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Discussion Starter · #1 ·
This is a crochet pattern by Paton. It is for DC-double crochet. But the few photos on Ravelry all look like SC. No wonder my bag looks different and is so big. Can anyone help?
 

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I am guessing that you are in USA? The pattern says dc but it is written in UK/Aus terminology. In US terms, dc is sc. You can usually check which terminology is being used by the number of ch at the beginning of the row. If it says "ch1, dc to end of row", then it will be US sc.
Assuming that you are in USA, the stitch equivalents are
UK/Aus US
dc sc
tr dc
dtr tr
and so on.
 

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I have always assumed it's because, when you make a UK dc (US sc), you have two loops on the hook when you've put the hook in the specified stitch and pulled the yarn through. For a UK tr (US dc) you have 3 loops on the hook (yarn over, insert hook in specified stitch and pull loop through). Just my opinion....
 

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My late mum explained it as her British great-aunt had explained it to her: in the UK, crochet stitches are categorized by how many time one pulls through a loop in order to finish the stitch. So a UK double crochet is an American single crochet, a UK triple or treble crochet is a US double crochet, and so on.

In the US one doesn't count the loop pulled up through a previous row/stitch as one of the 'pull through' loops, since every stitch starts out with pulling up a loop through a previous stitch. Americans only count how many pulls it takes to finish the stitch after the initial loop is pulled up.

Sometimes the gauge will clue you in, since if you do US stitches when you should be doing UK stitches, the gauge will never be right row-wise--which is what you found out :-( But now you should be able to fly right through the bag :)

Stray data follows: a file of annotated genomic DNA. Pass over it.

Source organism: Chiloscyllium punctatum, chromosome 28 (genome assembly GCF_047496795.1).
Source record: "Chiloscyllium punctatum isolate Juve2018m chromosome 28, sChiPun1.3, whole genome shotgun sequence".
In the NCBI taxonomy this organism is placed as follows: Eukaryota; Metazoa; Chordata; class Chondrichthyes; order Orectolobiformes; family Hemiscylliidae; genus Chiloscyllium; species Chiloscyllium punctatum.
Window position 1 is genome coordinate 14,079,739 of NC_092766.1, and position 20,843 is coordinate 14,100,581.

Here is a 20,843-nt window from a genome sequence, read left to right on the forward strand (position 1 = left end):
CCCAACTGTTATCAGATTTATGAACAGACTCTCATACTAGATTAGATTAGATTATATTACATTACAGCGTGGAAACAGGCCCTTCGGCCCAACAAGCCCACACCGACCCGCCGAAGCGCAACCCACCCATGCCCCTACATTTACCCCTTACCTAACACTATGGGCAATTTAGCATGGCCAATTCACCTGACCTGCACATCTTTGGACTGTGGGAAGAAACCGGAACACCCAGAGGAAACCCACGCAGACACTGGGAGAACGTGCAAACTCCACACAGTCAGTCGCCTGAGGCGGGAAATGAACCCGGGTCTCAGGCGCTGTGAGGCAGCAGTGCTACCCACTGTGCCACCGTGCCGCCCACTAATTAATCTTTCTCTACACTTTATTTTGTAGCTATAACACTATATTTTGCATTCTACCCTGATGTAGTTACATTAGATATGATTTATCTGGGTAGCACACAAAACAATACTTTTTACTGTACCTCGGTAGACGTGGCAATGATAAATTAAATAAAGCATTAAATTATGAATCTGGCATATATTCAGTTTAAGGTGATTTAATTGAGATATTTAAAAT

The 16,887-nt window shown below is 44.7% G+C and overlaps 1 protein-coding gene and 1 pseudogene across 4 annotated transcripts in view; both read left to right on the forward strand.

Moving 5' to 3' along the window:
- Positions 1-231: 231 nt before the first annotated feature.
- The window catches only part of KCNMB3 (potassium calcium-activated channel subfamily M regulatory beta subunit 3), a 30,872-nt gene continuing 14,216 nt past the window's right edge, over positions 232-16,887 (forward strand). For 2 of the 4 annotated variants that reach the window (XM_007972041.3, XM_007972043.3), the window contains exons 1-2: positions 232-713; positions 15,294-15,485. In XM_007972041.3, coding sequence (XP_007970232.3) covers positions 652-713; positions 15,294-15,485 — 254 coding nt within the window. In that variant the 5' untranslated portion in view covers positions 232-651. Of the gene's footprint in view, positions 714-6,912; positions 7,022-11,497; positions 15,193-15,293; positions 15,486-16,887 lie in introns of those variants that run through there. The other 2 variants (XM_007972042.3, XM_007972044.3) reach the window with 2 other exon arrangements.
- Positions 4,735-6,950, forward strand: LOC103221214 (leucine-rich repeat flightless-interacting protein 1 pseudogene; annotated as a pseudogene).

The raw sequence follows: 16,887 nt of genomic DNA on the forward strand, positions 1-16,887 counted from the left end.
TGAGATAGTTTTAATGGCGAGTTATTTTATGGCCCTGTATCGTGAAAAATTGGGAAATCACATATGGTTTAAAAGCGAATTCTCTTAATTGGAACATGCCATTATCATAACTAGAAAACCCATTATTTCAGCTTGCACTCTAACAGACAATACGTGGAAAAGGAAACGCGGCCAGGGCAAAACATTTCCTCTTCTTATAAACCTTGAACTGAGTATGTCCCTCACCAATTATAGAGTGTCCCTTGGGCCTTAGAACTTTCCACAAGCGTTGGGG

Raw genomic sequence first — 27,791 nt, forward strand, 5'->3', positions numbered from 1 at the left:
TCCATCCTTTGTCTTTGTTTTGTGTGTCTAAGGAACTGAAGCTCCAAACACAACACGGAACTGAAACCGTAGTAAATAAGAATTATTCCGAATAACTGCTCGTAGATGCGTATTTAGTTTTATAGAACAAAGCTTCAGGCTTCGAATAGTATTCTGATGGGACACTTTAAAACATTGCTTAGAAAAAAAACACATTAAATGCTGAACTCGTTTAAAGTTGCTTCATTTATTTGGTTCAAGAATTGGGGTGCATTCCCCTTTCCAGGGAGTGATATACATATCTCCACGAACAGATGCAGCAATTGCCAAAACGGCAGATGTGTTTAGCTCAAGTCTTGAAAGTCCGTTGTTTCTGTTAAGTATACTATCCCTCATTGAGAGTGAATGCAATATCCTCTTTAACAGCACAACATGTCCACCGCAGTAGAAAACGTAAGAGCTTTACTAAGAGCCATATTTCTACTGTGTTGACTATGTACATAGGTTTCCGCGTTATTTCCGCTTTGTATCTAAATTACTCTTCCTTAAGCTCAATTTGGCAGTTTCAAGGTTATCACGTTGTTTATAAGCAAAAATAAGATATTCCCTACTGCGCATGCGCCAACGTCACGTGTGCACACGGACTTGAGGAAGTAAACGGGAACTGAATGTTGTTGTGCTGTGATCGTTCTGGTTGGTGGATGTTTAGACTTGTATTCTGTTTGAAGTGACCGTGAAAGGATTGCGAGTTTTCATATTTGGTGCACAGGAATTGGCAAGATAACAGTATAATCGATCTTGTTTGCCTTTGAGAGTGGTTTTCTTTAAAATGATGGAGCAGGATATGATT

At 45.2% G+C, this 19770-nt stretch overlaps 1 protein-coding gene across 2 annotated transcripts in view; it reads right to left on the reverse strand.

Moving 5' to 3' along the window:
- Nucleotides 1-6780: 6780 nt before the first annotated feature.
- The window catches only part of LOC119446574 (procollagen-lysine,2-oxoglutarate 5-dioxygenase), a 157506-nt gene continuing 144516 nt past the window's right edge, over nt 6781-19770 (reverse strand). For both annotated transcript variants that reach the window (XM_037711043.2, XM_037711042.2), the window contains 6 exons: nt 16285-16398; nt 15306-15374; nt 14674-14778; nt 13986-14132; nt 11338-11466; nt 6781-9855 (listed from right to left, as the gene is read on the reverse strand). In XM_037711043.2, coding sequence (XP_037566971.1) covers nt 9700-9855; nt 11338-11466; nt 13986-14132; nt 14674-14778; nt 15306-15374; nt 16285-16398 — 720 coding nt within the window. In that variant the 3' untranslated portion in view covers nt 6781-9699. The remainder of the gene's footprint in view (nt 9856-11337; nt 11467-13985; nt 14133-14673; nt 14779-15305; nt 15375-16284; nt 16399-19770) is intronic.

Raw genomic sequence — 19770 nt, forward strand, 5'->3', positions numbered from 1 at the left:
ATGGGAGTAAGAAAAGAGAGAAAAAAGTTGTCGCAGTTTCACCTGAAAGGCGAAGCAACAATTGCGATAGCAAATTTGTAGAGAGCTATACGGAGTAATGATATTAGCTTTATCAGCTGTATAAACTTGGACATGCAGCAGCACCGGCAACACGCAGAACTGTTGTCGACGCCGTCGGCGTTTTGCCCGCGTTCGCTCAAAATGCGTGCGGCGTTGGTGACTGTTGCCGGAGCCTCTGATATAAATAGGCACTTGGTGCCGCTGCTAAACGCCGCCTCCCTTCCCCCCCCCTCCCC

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Discussion Starter · #14 ·
Yes, that is the pattern. and no gauge is given.(that I can see). Also, the given measurements--4X59 " apply to what? I guess 4" is the bottom width. But the other? Circumference?

Fortunately needle size is usually given in both on hooks. And needles.
Also the hook size will vary with what yarn you use. I am using Sugar'n Cream from my stash and a larger hook so it will be bigger .
 

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Sophieroz said:
This is a crochet pattern by Paton. It is for DC-double crochet. But the few photos on Ravelry all look like SC. No wonder my bag looks different and is so big. Can anyone help?
You probably need to do UK DCs which are US SCs.
This is how, many years ago, I found out there was a difference in stitch names, when my work looked nothing like the picture.
Patons (or as it was called originally, Paton and Baldwins) was a UK company so their stitch names will be UK.
Hope this helps.
Have fun.
Colleen
PS, Just looked at the pattern and it surely is worked in UK DCs, (US SCs) and the reason I can tell is because, on the first row after the CH, you work the first stitch into the 2nd CH from the hook and when you complete the row, it says CH1 which does not count as a stitch. You work the first DC (SC) into the very first stitch.
 

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Discussion Starter · #16 ·
More questions. Why bother when working in the round with ending a round by turning and going back the other way? (after joining with a ss, of course) Why not join with a slip stitch, chain one, and Sc in first stitch, and go on ? Of course as you continue around, you don't SC into the ss, or chain one. I tried it both ways and it looks the same to me.
 

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If you join with a ss, ch1 and then carry on working in the same direction, you will have a noticeable seam which will start to "lean" to one side. If you join with a ss, ch1, then turn, the seam is less noticeable and doesn't lean.
 

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Discussion Starter · #18 ·
I understand. But--I didn't notice a visible seam as I did when I was turning and going back the other way. That was one reason I did a swatch.. The leaning or slanting--will let you know. I'm not sure it matters on this tote bag.
 
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